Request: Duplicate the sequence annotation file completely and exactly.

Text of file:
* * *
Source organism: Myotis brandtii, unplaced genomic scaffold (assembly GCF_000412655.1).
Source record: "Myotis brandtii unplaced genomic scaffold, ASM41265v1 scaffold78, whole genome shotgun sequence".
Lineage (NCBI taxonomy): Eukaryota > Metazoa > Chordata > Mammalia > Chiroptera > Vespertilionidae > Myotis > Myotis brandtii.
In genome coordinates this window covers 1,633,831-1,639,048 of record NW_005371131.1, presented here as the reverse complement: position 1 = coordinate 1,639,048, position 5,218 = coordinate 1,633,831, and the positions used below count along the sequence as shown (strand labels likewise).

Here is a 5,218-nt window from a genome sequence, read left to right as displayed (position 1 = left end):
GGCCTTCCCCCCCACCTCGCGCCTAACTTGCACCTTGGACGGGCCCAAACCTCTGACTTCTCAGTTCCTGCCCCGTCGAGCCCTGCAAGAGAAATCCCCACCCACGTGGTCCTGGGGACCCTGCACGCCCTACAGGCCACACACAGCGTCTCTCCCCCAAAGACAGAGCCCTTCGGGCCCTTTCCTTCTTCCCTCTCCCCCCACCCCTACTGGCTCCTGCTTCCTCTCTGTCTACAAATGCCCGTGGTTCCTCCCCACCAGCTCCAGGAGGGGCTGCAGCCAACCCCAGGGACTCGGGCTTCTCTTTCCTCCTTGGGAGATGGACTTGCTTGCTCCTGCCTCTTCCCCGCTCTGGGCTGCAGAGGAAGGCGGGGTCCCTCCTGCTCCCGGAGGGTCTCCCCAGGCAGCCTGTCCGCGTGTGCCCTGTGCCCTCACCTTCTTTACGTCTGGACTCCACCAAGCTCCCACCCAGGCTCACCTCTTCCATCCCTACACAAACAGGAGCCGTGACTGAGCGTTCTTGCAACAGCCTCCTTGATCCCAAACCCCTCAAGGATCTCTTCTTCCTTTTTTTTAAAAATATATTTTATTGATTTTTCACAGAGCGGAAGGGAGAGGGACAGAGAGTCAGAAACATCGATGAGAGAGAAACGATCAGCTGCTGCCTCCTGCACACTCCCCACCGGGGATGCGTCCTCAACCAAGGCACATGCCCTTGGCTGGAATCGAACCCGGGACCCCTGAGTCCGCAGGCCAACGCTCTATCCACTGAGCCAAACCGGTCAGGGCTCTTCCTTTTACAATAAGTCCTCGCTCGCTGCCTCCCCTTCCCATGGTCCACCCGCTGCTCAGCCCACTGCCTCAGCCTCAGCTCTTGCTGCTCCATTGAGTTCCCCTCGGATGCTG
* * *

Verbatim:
Source organism: Myotis brandtii, unplaced genomic scaffold (assembly GCF_000412655.1).
Source record: "Myotis brandtii unplaced genomic scaffold, ASM41265v1 scaffold78, whole genome shotgun sequence".
Lineage (NCBI taxonomy): Eukaryota > Metazoa > Chordata > Mammalia > Chiroptera > Vespertilionidae > Myotis > Myotis brandtii.
In genome coordinates this window covers 1,633,831-1,639,048 of record NW_005371131.1, presented here as the reverse complement: position 1 = coordinate 1,639,048, position 5,218 = coordinate 1,633,831, and the positions used below count along the sequence as shown (strand labels likewise).

Here is a 5,218-nt window from a genome sequence, read left to right as displayed (position 1 = left end):
GGCCTTCCCCCCCACCTCGCGCCTAACTTGCACCTTGGACGGGCCCAAACCTCTGACTTCTCAGTTCCTGCCCCGTCGAGCCCTGCAAGAGAAATCCCCACCCACGTGGTCCTGGGGACCCTGCACGCCCTACAGGCCACACACAGCGTCTCTCCCCCAAAGACAGAGCCCTTCGGGCCCTTTCCTTCTTCCCTCTCCCCCCACCCCTACTGGCTCCTGCTTCCTCTCTGTCTACAAATGCCCGTGGTTCCTCCCCACCAGCTCCAGGAGGGGCTGCAGCCAACCCCAGGGACTCGGGCTTCTCTTTCCTCCTTGGGAGATGGACTTGCTTGCTCCTGCCTCTTCCCCGCTCTGGGCTGCAGAGGAAGGCGGGGTCCCTCCTGCTCCCGGAGGGTCTCCCCAGGCAGCCTGTCCGCGTGTGCCCTGTGCCCTCACCTTCTTTACGTCTGGACTCCACCAAGCTCCCACCCAGGCTCACCTCTTCCATCCCTACACAAACAGGAGCCGTGACTGAGCGTTCTTGCAACAGCCTCCTTGATCCCAAACCCCTCAAGGATCTCTTCTTCCTTTTTTTTAAAAATATATTTTATTGATTTTTCACAGAGCGGAAGGGAGAGGGACAGAGAGTCAGAAACATCGATGAGAGAGAAACGATCAGCTGCTGCCTCCTGCACACTCCCCACCGGGGATGCGTCCTCAACCAAGGCACATGCCCTTGGCTGGAATCGAACCCGGGACCCCTGAGTCCGCAGGCCAACGCTCTATCCACTGAGCCAAACCGGTCAGGGCTCTTCCTTTTACAATAAGTCCTCGCTCGCTGCCTCCCCTTCCCATGGTCCACCCGCTGCTCAGCCCACTGCCTCAGCCTCAGCTCTTGCTGCTCCATTGAGTTCCCCTCGGATGCTG